JUDGE ORDERS NC PRISONS TO EXPLAIN COVID 19 PROTECTIONS FOR INMATES: A state judge on Friday demanded that North Carolina's prison system provide detailed information about how it's trying prevent the spread of the new coronavirus among offenders. “It is impossible for the court to determine whether specific practices and procedures undertaken at each of North Carolina's incarceration facilities comply with defendants' statutory and constitutional obligations,” Rozier wrote. He is seeking the information by May 8, after which he'll hold a hearing. Several prisoners and civil rights groups, which include the state NAACP and Disability Rights North Carolina, filed a petition three weeks ago with the state Supreme Court asking the justices to act. The Supreme Court dismissed the case but left open the door for the matter to be refiled in another court, Disability Rights attorney Susan Pollitt said Friday.
LEGISLATURE LOOKS TO EXTEND VEHICLE REGISTRATIONS AND LICENSES FOR SIX MONTHS: North Carolina drivers and vehicle owners could get more time to renew their licenses and registrations under coronavirus relief bills filed in the House and Senate this week. The bills would allow the Division of Motor Vehicles to add six months to the expiration date of any license, permit, registration or other credential and would waive any fees, fines or penalties for not complying with the old date. Motor vehicle tax payments would also be delayed to match the new expiration dates. The bills differ in one key way: The House version, in House Bill 1043, would apply retroactively to licenses and registrations that expired March 10, while the Senate version, in Senate Bill 704, would go back to March 1. Both would apply to credentials set to expire before Aug. 1. The DMV has also reduced its capacity to issue or renew driver’s licenses in person to prevent crowding that could help spread the virus. The agency closed 61 of its smaller offices and is taking customers at the remaining 57 offices by appointment only. It has also suspended all road tests, except for commercial driver’s licenses.
BERGER IS SET TO FIGHT TEMPORARY EXPANSION OF MEDICAID IN RELIEF BILLS: Details on how the $1.5 billion would be earmarked weren’t released Friday. But funds were anticipated to expand COVID-19 testing and contact tracing, purchase more personal protective equipment, assist food banks and public school nutrition programs, and give attention to rural hospitals and outbreaks in nursing homes. There was also money to ensure at-risk children would get special instructional help in early August to make up for lost time with K-12 schools shuttered this spring. Differences had emerged over how much money to send to the public schools for remote learning, to give to a low-cost loan program for small businesses and to provide to universities for COVID-19 research. On policy, the House wanted to expand Medicaid coverage temporarily for COVID-19 testing and treatment to people making as much as twice the poverty level, and provided $40 million toward the state’s share of expenses. Moore said the money was no longer necessary because other federal funding could cover it. But Berger, who has been a longtime critic of Medicaid expansion, wants the policy language removed as well.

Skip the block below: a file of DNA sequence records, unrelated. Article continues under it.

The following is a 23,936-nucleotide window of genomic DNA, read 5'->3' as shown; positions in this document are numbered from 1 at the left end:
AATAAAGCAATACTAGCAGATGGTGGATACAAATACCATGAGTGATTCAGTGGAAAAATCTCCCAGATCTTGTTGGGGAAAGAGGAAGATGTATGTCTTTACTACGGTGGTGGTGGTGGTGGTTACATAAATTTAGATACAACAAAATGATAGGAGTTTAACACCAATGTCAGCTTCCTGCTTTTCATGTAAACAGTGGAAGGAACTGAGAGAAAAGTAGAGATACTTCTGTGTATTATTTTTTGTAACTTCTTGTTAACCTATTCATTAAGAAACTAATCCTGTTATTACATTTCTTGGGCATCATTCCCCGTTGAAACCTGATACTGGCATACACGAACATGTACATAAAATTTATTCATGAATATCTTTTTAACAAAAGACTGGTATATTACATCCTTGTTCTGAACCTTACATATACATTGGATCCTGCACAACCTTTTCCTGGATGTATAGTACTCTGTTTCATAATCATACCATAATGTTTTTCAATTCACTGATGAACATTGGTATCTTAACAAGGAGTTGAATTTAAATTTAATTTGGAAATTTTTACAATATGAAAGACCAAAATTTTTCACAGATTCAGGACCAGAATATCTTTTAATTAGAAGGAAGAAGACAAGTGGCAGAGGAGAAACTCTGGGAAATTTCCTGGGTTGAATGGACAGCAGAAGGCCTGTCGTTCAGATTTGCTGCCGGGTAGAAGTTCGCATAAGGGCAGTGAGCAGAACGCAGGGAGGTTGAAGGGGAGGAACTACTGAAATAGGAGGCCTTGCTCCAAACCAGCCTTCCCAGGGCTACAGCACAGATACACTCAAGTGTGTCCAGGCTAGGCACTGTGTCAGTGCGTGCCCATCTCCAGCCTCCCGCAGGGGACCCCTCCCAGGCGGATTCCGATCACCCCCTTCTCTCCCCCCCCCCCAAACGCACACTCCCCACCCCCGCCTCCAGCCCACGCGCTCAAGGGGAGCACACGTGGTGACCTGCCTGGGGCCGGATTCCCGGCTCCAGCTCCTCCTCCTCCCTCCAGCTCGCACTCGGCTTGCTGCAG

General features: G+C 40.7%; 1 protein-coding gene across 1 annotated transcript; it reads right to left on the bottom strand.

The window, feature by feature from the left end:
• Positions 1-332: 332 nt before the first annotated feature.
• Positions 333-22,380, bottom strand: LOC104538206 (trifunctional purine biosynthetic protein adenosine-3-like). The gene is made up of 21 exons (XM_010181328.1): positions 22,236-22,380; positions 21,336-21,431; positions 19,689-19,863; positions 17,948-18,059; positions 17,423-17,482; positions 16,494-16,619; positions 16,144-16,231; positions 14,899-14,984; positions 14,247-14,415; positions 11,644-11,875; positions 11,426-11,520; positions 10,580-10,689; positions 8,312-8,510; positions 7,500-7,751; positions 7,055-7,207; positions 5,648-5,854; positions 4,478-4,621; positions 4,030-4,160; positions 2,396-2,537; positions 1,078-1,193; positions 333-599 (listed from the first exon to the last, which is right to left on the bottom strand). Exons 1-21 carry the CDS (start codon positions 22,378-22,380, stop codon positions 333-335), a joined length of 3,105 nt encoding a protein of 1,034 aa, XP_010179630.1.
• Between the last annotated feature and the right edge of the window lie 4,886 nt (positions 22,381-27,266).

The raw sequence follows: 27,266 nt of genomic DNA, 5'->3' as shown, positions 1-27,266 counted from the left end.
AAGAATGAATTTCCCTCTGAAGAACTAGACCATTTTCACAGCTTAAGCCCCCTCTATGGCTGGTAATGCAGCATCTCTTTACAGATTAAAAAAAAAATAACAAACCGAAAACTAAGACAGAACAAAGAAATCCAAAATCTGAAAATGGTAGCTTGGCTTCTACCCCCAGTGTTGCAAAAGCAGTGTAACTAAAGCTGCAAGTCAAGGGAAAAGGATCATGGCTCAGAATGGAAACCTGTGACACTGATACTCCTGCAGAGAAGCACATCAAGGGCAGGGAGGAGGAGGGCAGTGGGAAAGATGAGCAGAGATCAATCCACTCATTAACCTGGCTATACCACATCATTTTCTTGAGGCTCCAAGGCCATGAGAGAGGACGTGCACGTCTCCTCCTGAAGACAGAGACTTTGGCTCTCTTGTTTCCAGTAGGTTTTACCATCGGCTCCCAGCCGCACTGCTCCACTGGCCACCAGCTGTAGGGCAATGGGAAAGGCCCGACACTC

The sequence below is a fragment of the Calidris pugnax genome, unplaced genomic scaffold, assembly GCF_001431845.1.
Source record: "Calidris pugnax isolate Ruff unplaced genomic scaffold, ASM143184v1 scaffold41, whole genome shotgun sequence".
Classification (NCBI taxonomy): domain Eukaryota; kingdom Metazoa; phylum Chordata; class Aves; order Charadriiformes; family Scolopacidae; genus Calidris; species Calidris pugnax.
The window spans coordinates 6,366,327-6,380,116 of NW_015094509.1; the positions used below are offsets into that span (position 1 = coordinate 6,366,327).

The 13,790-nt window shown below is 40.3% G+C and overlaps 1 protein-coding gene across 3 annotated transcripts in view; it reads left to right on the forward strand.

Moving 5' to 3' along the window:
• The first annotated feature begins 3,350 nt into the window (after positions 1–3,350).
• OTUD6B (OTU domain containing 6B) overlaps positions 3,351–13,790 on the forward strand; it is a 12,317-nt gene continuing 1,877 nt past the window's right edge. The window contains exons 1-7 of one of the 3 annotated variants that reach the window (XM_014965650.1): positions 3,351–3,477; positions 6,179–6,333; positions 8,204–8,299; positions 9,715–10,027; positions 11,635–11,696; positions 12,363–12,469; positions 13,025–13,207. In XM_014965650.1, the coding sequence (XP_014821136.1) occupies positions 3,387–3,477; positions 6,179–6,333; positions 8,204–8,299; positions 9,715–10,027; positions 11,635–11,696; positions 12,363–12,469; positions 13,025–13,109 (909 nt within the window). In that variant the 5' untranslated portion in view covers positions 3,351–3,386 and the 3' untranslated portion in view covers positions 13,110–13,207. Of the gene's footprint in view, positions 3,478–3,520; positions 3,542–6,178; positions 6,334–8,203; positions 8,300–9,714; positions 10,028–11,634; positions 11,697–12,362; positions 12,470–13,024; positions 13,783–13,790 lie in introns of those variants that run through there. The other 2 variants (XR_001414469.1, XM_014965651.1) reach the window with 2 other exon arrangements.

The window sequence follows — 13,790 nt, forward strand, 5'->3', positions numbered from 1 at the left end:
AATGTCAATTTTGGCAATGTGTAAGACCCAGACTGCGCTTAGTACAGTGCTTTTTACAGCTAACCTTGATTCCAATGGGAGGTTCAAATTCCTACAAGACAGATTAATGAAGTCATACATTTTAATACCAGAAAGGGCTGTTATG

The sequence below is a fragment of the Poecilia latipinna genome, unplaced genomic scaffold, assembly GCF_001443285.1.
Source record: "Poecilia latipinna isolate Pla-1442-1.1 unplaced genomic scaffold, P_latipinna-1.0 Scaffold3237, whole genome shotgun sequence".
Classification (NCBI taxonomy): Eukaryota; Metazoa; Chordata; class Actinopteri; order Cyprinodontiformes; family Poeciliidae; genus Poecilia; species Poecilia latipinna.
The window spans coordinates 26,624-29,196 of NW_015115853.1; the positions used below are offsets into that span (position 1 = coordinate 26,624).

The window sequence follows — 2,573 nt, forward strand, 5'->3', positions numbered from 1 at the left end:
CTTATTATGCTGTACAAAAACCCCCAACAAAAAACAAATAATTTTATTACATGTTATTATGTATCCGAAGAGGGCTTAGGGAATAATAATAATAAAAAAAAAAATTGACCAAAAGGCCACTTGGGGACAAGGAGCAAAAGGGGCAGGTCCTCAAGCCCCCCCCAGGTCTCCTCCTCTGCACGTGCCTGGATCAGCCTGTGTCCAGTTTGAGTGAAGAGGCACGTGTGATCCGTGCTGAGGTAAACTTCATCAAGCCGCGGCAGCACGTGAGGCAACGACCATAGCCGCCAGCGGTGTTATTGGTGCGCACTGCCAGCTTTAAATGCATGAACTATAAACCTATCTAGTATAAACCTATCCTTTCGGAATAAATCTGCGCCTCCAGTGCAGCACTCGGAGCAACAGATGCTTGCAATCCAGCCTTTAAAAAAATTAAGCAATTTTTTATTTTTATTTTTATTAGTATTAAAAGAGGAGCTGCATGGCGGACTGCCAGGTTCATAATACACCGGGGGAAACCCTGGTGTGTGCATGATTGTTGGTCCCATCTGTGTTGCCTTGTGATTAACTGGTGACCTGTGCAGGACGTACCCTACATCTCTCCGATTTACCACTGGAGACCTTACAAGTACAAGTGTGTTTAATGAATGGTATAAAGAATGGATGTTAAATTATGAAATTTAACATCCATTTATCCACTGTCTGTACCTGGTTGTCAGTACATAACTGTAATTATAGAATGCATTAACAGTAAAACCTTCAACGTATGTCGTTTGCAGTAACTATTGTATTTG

TRUMP IS BLOCKING DR. FAUCI FROM TESTIFYING AT CONGRESSIONAL PANEL: The White House is blocking Anthony S. Fauci from testifying before a House subcommittee investigating the coronavirus outbreak and response, arguing that it would be “counterproductive” for him to appear next week while in the midst of participating in the government’s response to the pandemic. The White House issued a statement about Fauci’s testimony shortly after The Washington Post published a story Friday afternoon quoting a spokesman for the House Appropriations Committee, who said the White House was refusing to allow Fauci to appear at a subcommittee hearing next week. “While the Trump Administration continues its whole-of-government response to COVID-19, including safely opening up America again and expediting vaccine development, it is counterproductive to have the very individuals involved in those efforts appearing at congressional hearings,” said White House spokesman Judd Deere. “We are committed to working with Congress to offer testimony at the appropriate time.” In a statement Friday evening, DeLauro and House Appropriations Chairwoman Nita M. Lowey (D-N.Y.) said that “Congress and the American public deserve a clear-eyed view of the path forward for responding to the COVID-19 pandemic.” Their statement did not address their inability to hear from Fauci next week.
KIM JONG-UN IS JUST FINE, NORTH KOREAN STATE MEDIA REPORTS: North Korea’s leader, Kim Jong-un, resurfaced in public view on Friday, the North’s state news media reported Saturday, controverting three weeks of rumors and unconfirmed news reports that he was in grave danger after undergoing heart surgery. He appeared at a ceremony at a factory in the city of Sunchon, the North’s state news agency said, later releasing photos from the event. The report could not immediately be independently confirmed. Mr. Kim, 36, had last appeared publicly on April 11. Speculation about his health — and about who would take over the hermetic, nuclear-armed country should he become incapacitated or die — began swirling after Mr. Kim missed the state celebrations of his country’s biggest holiday on April 15. On that day, the North marks the birthday of his grandfather Kim Il-sung, the country’s founder. Although no outside media was apparently allowed to witness the ceremony, the report by the North’s official Korean Central News Agency followed a familiar pattern. State media typically reports Mr. Kim’s public appearances a day after they take place, carrying photos from the scene as well.